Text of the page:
Big M&A has returned to pharma smack in the middle of a fierce drug pricing debate—and a group of senators is urging the Federal Trade Commission to weigh those deals accordingly.
Of particular interest? AbbVie's proposed $63 billion Allergan buyout and Bristol-Myers Squibb's Celgene merger.
In a letter to FTC chairman Joseph Simons, Sen. Amy Klobuchar and colleagues wrote that the agency should closely review AbbVie’s Allergan acquisition and Bristol-Myers Squibb’s proposed $74 billion takeout of Celgene, plus other pharma mergers.
Unions and public interest groups have already called on the FTC to take a close look at AbbVie’s Allergan deal.
M&A has been picking up across the economy, the senators wrote, pharma included. And specifically in the drug industry, “consolidation is occurring against a backdrop of ever-rising prescription drug spending and reports that one in four people taking prescription drugs have difficulty affording their medication,” they wrote.
It’s “more important than ever” for the FTC to protect consumers from the consequences of such deals, the lawmakers figure. Though the companies plan to sell certain assets to clear antitrust hurdles, those castoffs might not be enough to protect consumers, they wrote.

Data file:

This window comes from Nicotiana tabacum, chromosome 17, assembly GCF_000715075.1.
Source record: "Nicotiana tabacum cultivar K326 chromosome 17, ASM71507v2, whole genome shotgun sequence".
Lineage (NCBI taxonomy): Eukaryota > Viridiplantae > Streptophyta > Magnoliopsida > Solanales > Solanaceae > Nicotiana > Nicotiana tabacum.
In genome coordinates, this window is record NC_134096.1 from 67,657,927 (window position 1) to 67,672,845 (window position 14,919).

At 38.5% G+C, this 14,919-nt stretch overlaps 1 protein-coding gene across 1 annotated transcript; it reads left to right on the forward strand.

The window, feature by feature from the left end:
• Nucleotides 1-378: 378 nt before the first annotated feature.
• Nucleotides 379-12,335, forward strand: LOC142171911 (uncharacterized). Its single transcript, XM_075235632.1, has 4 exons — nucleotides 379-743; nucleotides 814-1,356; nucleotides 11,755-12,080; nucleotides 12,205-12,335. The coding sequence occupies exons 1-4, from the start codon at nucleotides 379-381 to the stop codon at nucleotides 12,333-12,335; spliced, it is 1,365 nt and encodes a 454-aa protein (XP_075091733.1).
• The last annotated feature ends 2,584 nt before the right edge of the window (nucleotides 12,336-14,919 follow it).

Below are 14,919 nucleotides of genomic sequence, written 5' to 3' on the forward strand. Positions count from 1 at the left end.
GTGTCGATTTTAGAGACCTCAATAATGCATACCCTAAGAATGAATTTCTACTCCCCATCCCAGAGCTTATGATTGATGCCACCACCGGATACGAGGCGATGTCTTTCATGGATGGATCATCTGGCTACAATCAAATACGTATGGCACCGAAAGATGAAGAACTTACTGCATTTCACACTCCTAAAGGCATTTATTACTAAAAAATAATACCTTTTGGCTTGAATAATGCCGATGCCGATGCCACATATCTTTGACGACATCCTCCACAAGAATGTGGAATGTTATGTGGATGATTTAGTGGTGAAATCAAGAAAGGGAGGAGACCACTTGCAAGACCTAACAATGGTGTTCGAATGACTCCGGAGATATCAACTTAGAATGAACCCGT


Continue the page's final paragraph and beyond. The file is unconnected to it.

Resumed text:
The senators are worried about the mergers’ effect on pharma innovation, and they believe the merged companies could have more power in negotiations with payers. AbbVie is planning $1 billion in R&D cuts to pay off merger debt, they wrote.
“If these mergers reduce innovation, competition and patients will suffer,” the senators wrote.
The senators' letter follows a similar missive from consumer groups and unions that asked the FTC to pay close attention to the AbbVie and Allergan merger. Already, the agency has forced Celgene to sell its blockbuster immunology drug Otezla to clear the regulatory bar for its BMS merger. Previously, Takeda had to offload some products to close its $62 billion Shire buyout.
Meanwhile, the FTC seems to be taking an extra-close look at Roche’s proposed Spark Therapeutics buyout. The deal was originally set to close in the second quarter of 2019, but thanks to increased scrutiny, Roche has extended its deadline several times, most recently earlier this month.
Analysts have raised questions about the FTC's prolonged look at the deal. As a result of the antitrust worries, dealmakers could have second thoughts about pulling the trigger on deals down the road, according to a recent Bloomberg survey.